Between fires, floods and mudslides it seems like we have been continuously in disaster mode around here. Hopefully by now everyone is prepared with what they need in case of a local disaster. We’ve learned a lot of lessons over the past couple of years, that’s for sure.
During the height of the recent floods, one of our staff had to be rescued and boated out of his rental house. Good employee that he is, all he grabbed was some clothes and the crate of foster kittens he had at home. Fortunately, since his bedroom was on the second floor, chances are his personal items will not be damaged. Whether or not the house will be inhabitable with the moisture and possible mold issues is still unknown. It will be a major clean-up at the least. To add insult to injury, just before he was evacuated he got skunked! A skunk had sought refuge on the porch and when the employee stepped outside and startled him, he got an unwanted present. A lot to cope with in one day!
We all really need to have two disaster plans. One is if there is an earthquake or flood and you are locked in place for a few days. Everyone should have stashed (in a waterproof kit of some kind) enough water and food and other basic necessities for each person, and pet, in your home to survive for at least three days. Authorities figure in a major disaster you should be prepared to take care of yourself for up to five days before rescue could happen. That means a basic first aid kit, a change of clothes, a blanket, flashlight and perhaps a battery-powered radio. There are workshops and classes you can take that help you learn what to do in an emergency. You can look up lists of suggested items to include in your kit, and classes offered, on the Red Cross website and other disaster agencies sites.
The second plan you should have is what would you grab if you had just a few minutes to pack and evacuate. Do you know where your pet’s crate is? Your dog’s leash? Realize that outside of your immediate area life is going on as usual and stores are not affected so there’s no need to grab toiletries or food. Instead what you may want to save are things of personal sentiment and value. After getting people and animals out, probably the next things would be photo albums and the computer (forget the monitor). Maybe some heirloom jewelry or artwork (if you had time to pack a car). What would you want saved? Make sure everyone knows so that it’s more likely to get grabbed.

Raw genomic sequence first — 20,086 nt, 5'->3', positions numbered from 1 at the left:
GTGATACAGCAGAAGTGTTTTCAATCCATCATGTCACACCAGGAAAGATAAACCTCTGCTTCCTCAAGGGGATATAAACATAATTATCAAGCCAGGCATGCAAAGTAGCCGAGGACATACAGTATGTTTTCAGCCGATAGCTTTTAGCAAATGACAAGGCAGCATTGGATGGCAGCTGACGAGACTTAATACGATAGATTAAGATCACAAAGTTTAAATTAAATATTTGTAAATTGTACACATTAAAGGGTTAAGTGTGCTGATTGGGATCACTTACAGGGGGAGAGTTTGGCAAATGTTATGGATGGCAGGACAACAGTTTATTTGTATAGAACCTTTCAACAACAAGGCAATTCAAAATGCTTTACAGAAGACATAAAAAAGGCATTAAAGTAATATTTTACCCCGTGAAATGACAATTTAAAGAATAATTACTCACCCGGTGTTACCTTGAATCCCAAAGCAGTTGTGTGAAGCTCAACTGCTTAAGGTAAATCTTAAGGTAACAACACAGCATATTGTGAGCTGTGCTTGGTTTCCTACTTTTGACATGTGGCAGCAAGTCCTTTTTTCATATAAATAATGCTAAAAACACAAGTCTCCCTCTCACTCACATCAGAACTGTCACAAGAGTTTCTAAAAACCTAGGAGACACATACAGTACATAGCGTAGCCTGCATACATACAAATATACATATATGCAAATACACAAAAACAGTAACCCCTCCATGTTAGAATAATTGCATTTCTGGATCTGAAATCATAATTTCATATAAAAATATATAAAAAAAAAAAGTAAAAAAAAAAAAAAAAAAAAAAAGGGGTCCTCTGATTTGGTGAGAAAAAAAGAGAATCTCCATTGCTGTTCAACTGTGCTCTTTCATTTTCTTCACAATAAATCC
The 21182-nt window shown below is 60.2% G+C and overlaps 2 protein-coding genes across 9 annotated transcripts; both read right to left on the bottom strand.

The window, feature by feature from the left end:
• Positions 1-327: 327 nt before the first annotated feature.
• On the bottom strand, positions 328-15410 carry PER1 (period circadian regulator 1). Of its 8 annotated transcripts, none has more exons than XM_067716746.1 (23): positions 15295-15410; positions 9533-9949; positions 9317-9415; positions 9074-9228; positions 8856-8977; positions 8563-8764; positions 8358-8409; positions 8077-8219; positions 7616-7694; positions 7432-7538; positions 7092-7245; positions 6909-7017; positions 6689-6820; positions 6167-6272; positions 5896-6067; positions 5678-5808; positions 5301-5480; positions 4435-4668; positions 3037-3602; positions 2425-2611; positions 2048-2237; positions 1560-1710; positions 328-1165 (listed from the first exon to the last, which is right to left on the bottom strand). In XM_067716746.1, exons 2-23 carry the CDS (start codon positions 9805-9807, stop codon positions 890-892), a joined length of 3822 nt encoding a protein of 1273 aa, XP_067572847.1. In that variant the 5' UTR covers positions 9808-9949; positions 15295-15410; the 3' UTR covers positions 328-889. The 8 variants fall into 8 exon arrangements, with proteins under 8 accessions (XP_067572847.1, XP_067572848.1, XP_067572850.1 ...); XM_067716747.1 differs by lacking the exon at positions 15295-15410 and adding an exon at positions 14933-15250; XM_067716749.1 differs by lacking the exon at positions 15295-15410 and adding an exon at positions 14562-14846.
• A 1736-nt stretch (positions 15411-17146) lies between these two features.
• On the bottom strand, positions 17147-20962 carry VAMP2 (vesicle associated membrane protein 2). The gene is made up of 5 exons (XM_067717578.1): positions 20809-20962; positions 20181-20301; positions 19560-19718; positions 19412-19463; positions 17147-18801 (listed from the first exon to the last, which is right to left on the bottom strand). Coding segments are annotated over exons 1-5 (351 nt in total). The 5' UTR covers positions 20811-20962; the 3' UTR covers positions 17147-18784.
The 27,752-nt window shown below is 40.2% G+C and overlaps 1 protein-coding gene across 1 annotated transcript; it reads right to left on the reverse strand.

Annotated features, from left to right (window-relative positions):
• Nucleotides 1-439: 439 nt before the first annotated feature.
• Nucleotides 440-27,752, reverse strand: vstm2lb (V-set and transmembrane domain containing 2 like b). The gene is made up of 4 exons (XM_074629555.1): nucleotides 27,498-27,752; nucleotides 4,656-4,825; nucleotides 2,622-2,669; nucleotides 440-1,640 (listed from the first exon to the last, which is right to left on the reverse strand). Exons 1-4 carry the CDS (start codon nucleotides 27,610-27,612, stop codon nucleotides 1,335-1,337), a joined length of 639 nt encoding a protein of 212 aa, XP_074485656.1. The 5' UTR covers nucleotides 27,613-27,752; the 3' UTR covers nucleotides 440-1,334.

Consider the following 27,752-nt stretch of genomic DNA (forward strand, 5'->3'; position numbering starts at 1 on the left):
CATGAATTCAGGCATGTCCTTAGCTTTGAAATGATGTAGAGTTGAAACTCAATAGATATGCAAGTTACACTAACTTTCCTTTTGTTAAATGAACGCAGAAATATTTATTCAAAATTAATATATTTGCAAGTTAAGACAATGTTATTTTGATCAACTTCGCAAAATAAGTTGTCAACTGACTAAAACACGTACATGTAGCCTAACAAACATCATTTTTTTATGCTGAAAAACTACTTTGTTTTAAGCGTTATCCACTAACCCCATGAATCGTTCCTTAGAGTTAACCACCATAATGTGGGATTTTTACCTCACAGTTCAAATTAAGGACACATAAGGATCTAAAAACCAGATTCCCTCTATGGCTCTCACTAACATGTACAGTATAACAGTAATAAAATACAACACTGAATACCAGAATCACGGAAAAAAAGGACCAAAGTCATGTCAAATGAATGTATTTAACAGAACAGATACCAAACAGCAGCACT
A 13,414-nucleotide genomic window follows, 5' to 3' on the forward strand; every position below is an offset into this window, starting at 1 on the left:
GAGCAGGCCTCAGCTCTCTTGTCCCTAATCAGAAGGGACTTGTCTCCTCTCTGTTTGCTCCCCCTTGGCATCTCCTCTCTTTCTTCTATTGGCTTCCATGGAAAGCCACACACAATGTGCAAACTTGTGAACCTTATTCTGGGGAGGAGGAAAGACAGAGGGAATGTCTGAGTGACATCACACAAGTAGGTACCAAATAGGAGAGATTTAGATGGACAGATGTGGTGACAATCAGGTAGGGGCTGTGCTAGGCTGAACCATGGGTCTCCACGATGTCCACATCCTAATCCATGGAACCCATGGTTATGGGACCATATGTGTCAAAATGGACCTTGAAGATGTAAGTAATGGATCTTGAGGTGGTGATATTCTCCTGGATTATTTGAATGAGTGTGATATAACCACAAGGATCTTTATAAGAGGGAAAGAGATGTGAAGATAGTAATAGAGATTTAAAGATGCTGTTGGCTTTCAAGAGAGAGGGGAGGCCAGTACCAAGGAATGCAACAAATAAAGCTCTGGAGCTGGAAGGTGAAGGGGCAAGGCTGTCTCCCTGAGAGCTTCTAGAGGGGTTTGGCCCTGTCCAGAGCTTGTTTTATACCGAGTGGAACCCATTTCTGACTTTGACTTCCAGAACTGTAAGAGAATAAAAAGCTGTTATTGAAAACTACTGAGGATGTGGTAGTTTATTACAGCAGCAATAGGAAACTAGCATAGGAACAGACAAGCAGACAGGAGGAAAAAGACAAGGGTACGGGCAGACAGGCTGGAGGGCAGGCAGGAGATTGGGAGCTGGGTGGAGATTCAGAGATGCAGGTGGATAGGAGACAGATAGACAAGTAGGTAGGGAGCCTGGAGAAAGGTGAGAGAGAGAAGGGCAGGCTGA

The funniest picture from the fires last year, I thought, was the car packed with toilet paper and food. The house burned and everything was lost but thank goodness they got the TP out! Now in an earthquake, that is the lady I want to know! She was well supplied. There is still more rain predicted so we may not be out of the woods yet, and after that you may have to worry about the stability of the ground, especially if your home backs up to any kind of hill. Mudslides are often an issue and even more so in burn areas since there is nothing to hold the soil in place.
Point being, if you haven’t prepared your emergency plan and kit yet – do it, now! With one disaster after another we should be the best prepared people around. There’s no excuse for being caught unaware. And, of course, make sure your pets are included in both your plans!
3rd Annual Sonoma County Bunfest! – Sat., March 30, 11-3 p.m., at the RP Community Center. Free admission gets you great speakers about bunny care and health, adorable rabbits to meet, rabbit supplies and toys for sale, raffle items and more. New this year – a family activity center! Details available at sonomacountybunfest.com
“Get Them Back Home” Campaign – Every lost pet should have a way to get back home. FREE pet ID tag and a back-up microchip are available to all residents of Rohnert Park and Cotati. No appointment necessary, just come by the shelter during our regular open hours: Wed. 1-6:30; Thurs.-Fri.-Sat. 1-5:30; Sun. 1-4:30.
Fix-it Clinics – Free spay and neuters for cats; and $60 dog surgeries (up to 80 lbs.) for low-income Rohnert Park and Cotati residents. Call 588-3531 for an appointment.
Mickey Zeldes is the supervisor at the Rohnert Park Animal Shelter. She can be contacted at firstname.lastname@example.org.